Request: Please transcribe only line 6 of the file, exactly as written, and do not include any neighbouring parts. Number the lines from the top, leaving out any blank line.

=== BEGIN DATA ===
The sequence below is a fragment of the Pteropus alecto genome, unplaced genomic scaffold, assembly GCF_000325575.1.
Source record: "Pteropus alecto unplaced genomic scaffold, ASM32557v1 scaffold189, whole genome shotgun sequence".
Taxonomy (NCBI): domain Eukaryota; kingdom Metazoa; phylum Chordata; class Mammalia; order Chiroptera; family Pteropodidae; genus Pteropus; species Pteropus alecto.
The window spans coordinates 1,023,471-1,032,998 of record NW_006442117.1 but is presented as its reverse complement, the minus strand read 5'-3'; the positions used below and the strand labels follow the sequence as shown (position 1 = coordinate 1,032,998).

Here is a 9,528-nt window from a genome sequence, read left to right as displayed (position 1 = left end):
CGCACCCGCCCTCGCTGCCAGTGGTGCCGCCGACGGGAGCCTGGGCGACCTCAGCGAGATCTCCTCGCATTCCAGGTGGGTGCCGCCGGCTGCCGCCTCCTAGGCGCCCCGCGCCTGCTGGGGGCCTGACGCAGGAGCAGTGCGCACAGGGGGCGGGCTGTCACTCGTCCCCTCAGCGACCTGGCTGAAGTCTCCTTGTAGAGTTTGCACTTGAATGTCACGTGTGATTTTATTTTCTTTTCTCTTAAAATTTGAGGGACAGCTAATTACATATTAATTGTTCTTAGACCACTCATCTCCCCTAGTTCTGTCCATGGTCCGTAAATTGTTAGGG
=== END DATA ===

CGCACCCGCCCTCGCTGCCAGTGGTGCCGCCGACGGGAGCCTGGGCGACCTCAGCGAGATCTCCTCGCATTCCAGGTGGGTGCCGCCGGCTGCCGCCTCCTAGGCGCCCCGCGCCTGCTGGGGGCCTGACGCAGGAGCAGTGCGCACAGGGGGCGGGCTGTCACTCGTCCCCTCAGCGACCTGGCTGAAGTCTCCTTGTAGAGTTTGCACTTGAATGTCACGTGTGATTTTATTTTCTTTTCTCTTAAAATTTGAGGGACAGCTAATTACATATTAATTGTTCTTAGACCACTCATCTCCCCTAGTTCTGTCCATGGTCCGTAAATTGTTAGGG